notions. Tyrants and persecutors, if they have not invented these doctrines, yet have applied them to excuse to their own consciences, and to vindicate to others the most iniquitous and cruel proceedings: and when they have made the very worst use of their power in persecuting good men, at least men who deserved no such punishment, they have persuaded themselves and others that they were acting like the Deity, espousing his cause, and maintaining his character and his glory.

“The court of inquisition, as established in many countries, and as far as it differs from civil courts of judicature, is declared by the authors and maintainers of it, to be the nearest imitation of the Divine tribunal, and it is avowedly founded upon and justified by the doctrines of reprobation and of eternal torments. Jews, infidels, and heretics, are judged in that court to be criminals, and are condemned. And how do they vindicate this procedure, but by supposing them to be all reprobated and abhorred of God? And they execute them, not by a quick despatch, but by the most lingering torments. And what do they plead for this cruelty, but that it is an act of faith ; that they are doing the work of God, and that he will expose those wretches to the like torments for ever ? Thus they conquer nature by faith, as they express it; that is, they. extinguish all sense of justice and relentings of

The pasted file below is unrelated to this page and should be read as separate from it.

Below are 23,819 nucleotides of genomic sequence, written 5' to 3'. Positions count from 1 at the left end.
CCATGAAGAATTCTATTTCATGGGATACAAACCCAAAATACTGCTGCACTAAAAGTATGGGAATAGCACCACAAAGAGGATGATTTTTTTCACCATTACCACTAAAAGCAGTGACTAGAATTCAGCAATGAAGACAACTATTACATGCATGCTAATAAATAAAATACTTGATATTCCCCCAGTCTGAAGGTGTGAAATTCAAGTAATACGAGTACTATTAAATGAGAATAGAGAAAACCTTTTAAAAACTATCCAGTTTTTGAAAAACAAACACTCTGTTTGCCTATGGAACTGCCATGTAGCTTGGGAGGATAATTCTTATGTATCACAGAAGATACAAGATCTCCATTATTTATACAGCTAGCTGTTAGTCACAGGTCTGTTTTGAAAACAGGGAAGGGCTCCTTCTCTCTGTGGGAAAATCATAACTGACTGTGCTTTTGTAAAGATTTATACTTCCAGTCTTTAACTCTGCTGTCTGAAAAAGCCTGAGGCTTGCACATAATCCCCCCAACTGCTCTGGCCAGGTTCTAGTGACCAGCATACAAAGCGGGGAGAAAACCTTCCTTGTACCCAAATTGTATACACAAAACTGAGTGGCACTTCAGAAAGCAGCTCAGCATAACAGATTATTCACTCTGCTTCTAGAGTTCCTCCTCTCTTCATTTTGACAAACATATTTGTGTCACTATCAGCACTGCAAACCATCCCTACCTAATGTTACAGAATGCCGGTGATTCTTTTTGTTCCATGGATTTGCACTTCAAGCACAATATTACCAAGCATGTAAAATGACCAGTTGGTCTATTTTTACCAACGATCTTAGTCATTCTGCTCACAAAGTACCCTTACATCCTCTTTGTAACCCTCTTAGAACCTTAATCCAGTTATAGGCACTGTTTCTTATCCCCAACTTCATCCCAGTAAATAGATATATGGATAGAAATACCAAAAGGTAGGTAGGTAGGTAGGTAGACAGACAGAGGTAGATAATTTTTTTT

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mercy in their own nature, and harden..themselves in iniquity and barbarity, by the belief of those very doctrines we are exposing; and by them they defend themselves in the face of the world, and give a colour and sanction of religion to the most enormous wickedness.” The doctrine, on the other hand, which it is the object of the preceding pages to establish, discloses a principle which is more benevolent in its tendency, and which, were it properly felt and invariably regarded in the affairs of life, would have a happier effect on society than any other opinion which has ever engaged the attention of men. It leads to a distinction which is but beginning to be observed even by the intelligent and enlightened, and which, when it shall come to be general, will alter astonishingly the moral condition of the world. It leads to an exact discrimination between the criminal and the crime: while it inspires us with abhorrence of the offence, it softens the heart with compas. sion for the unhappy condition of the offender ; induces us to do every thing in our power to change it; to give him better views and better feelings. When we hear of the perpetration of a crime, we are too apt to think only of punishment. What suffering can be too great for such a wretch l is the exclamation which bursts from almost every lip. The sentiment is worthy of the unlovely doctrines which produce and che